The next day Oscar and I went and had lunch together. I was wearing Emilio Pucci, who was all the rage at the time, and in those days we wore our hair in a beehive. It was designed to stay up, but I had a stray strand that kept flying in the wind from the ocean, and I thought, “Here I am, with this young designer, and my hair won’t stay put.” I asked him if he had a bobby pin, and he reached over and found one. I just felt that comfortable with him the day after I met him.

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Oscar de la Renta and Dede Wilsey.
Image courtesy of Drew Altizer Photography

1970s

1970s

“No one had seen people move in that way....There was some magic to it”

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Quote: Jennifer Park, Molly Sorkin, and André Leon Talley, Oscar de la Renta (San Francisco and New York: Fine Arts Museums of San Francisco and DelMonico Books • Prestel, 2016), 52.

Photo: Oscar de la Renta backstage with Countess Jacqueline de Ribes at the Battle of Versailles on November 28, 1973.

Image courtesy of Oscar de la Renta Archive

The foundations of old-world European haute couture are shaking. In a transatlantic challenge, five French designers invite five Americans to show at an event that will become known as the “Battle of Versailles.” The Americans are a sensation, and new world order in fashion is at hand. For Oscar, the stage is set for empire.

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1970s

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© 2014 by Versailles '73: American Runway Revolution Film
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Oscar de la Renta evening ensemble; blouse and skirt, ca. 1978. Apple green and gold silk taffeta. Museum at the Fashion Institute of Technology.
Image © The Museum at FIT
  Excerpt from Versailles ’73: American Runway Revolution

Excerpt from Versailles ’73: American Runway Revolution

1980s

1980s

“In the eighties, it was back into rich, opulent clothes, which were my thing”

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Quote: Sarah Mower, Oscar: The Style, Inspiration, and Life of Oscar de la Renta (New York: Assouline Publishing, 2002), 76.

Photo: Oscar de la Renta with evening looks from spring 1982.

Image courtesy of Oscar de la Renta Archive

The eighties are a decade made for Oscar: a lavish celebration of American might and confidence. He is a frequent guest at the White House for dinner, where the dour mood of the previous decade has given way to extravagant glamour. Oscar’s dresses are bold, his friends are powerful, and his business acumen is ever sharper.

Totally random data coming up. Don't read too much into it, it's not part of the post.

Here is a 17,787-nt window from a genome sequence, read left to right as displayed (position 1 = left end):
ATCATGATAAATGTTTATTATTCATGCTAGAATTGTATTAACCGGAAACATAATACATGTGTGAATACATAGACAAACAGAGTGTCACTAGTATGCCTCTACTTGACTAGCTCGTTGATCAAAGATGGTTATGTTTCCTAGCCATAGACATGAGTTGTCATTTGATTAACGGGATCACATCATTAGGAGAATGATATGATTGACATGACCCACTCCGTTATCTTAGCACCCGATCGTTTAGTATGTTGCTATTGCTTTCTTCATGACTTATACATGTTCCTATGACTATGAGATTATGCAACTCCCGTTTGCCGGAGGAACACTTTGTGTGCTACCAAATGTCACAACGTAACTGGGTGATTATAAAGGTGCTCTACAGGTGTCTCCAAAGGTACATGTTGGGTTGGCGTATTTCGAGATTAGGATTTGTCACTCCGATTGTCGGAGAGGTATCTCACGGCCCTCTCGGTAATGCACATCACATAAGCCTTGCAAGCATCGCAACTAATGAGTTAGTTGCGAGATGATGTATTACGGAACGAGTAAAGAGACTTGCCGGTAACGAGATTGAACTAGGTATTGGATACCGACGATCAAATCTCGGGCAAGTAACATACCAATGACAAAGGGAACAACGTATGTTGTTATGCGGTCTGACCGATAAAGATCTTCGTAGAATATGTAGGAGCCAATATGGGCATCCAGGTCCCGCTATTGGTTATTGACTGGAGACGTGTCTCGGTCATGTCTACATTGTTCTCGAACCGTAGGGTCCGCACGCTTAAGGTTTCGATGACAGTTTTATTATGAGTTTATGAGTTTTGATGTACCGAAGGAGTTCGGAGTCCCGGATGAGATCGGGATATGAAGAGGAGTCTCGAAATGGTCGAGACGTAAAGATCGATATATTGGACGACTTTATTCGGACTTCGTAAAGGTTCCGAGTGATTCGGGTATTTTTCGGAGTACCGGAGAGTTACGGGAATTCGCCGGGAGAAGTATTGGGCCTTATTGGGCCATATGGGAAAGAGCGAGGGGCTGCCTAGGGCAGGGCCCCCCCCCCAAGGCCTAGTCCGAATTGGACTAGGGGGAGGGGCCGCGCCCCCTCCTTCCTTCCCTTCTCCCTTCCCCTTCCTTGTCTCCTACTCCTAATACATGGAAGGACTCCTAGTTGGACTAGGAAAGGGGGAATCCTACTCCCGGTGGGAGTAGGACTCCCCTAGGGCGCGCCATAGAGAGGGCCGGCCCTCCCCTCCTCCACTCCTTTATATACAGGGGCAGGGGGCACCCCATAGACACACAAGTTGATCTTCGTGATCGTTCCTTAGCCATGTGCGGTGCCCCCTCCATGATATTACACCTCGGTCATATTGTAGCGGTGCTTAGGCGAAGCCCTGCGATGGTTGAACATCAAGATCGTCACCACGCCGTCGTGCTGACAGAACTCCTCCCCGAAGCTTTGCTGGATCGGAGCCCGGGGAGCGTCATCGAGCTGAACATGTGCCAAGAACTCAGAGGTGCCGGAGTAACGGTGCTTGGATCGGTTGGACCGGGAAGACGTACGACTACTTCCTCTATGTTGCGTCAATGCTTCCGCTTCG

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1980s

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All four images: Oscar de la Renta caftan, spring 1982. Hand-painted silk crepe de chine. Kent State University Museum, Silverman/Rodgers Collection.
Photo courtesy of the Kent State University Museum, photography by Erin Burns
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Evening dress of embroidered silk organza, spring 1982.
Image courtesy of Oscar de la Renta Archive
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Caftan of hand-painted print silk, summer 1982.
Image courtesy of Oscar de la Renta Archive

1990s

1990s

“Today, people—clothes—are international. Frontiers are non-existent”

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Quote: Jennifer Park, Molly Sorkin, and André Leon Talley, Oscar de la Renta (San Francisco and New York: Fine Arts Museums of San Francisco and DelMonico Books • Prestel, 2016), 55.

Photo: (Far Right) Oscar de la Renta for Pierre Balmain evening dress, autumn/winter 1999–2000. Black silk velvet, white silk embroidery and appliqué. Pierre Balmain.

(Victor Vir gile/Getty Images)

Oscar stands astride the globe, one foot in Paris and the other in America. Having joined Pierre Balmain, he is now the first American designer to head a French couture house. His travel between Europe and New York earns him the nickname the “Concorde Couturier.” His is a new kind of global brand.

read more »

1990s

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Oscar de la Renta for Pierre Balmain evening bolero, Haute Couture, autumn/winter 1993-1994. Gold lamé, passementerie and rhinestone appliqué. Pierre Balmain.
Image courtesy of Pierre Balmain
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(On Right) Oscar de la Renta for Pierre Balmain evening dress autumn/winter, 1998–1999. Silk taffeta, bead, sequin and metallic thread embroidery, chenille yarn. Texas Fashion Collection, University of North Texas, College of Visual Arts and Design.